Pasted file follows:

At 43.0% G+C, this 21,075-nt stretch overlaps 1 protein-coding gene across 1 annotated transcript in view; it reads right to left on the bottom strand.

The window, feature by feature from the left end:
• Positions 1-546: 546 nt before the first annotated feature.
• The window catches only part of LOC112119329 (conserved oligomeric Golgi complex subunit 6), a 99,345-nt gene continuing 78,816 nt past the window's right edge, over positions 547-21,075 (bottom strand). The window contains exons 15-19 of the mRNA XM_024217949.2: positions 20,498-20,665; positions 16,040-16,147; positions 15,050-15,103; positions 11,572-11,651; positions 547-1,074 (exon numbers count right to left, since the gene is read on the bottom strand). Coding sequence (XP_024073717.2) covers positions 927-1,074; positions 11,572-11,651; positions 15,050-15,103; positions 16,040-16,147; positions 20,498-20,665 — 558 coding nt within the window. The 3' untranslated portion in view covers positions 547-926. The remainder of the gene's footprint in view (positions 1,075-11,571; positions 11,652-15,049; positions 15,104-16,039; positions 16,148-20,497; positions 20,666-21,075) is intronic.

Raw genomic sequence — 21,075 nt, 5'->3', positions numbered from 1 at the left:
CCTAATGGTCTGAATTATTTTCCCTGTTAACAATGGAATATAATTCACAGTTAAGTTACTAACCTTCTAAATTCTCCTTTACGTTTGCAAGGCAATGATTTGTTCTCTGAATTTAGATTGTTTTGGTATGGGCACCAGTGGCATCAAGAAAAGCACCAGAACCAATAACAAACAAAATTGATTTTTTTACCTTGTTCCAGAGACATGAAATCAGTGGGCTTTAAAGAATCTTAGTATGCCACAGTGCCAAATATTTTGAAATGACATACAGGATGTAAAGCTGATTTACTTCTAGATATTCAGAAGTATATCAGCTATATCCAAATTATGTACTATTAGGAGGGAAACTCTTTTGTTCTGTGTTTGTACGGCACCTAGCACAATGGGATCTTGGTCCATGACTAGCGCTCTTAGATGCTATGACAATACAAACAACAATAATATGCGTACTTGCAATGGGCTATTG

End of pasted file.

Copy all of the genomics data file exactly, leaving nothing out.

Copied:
At 43.0% G+C, this 21,075-nt stretch overlaps 1 protein-coding gene across 1 annotated transcript in view; it reads right to left on the bottom strand.

The window, feature by feature from the left end:
• Positions 1-546: 546 nt before the first annotated feature.
• The window catches only part of LOC112119329 (conserved oligomeric Golgi complex subunit 6), a 99,345-nt gene continuing 78,816 nt past the window's right edge, over positions 547-21,075 (bottom strand). The window contains exons 15-19 of the mRNA XM_024217949.2: positions 20,498-20,665; positions 16,040-16,147; positions 15,050-15,103; positions 11,572-11,651; positions 547-1,074 (exon numbers count right to left, since the gene is read on the bottom strand). Coding sequence (XP_024073717.2) covers positions 927-1,074; positions 11,572-11,651; positions 15,050-15,103; positions 16,040-16,147; positions 20,498-20,665 — 558 coding nt within the window. The 3' untranslated portion in view covers positions 547-926. The remainder of the gene's footprint in view (positions 1,075-11,571; positions 11,652-15,049; positions 15,104-16,039; positions 16,148-20,497; positions 20,666-21,075) is intronic.

Raw genomic sequence — 21,075 nt, 5'->3', positions numbered from 1 at the left:
CCTAATGGTCTGAATTATTTTCCCTGTTAACAATGGAATATAATTCACAGTTAAGTTACTAACCTTCTAAATTCTCCTTTACGTTTGCAAGGCAATGATTTGTTCTCTGAATTTAGATTGTTTTGGTATGGGCACCAGTGGCATCAAGAAAAGCACCAGAACCAATAACAAACAAAATTGATTTTTTTACCTTGTTCCAGAGACATGAAATCAGTGGGCTTTAAAGAATCTTAGTATGCCACAGTGCCAAATATTTTGAAATGACATACAGGATGTAAAGCTGATTTACTTCTAGATATTCAGAAGTATATCAGCTATATCCAAATTATGTACTATTAGGAGGGAAACTCTTTTGTTCTGTGTTTGTACGGCACCTAGCACAATGGGATCTTGGTCCATGACTAGCGCTCTTAGATGCTATGACAATACAAACAACAATAATATGCGTACTTGCAATGGGCTATTG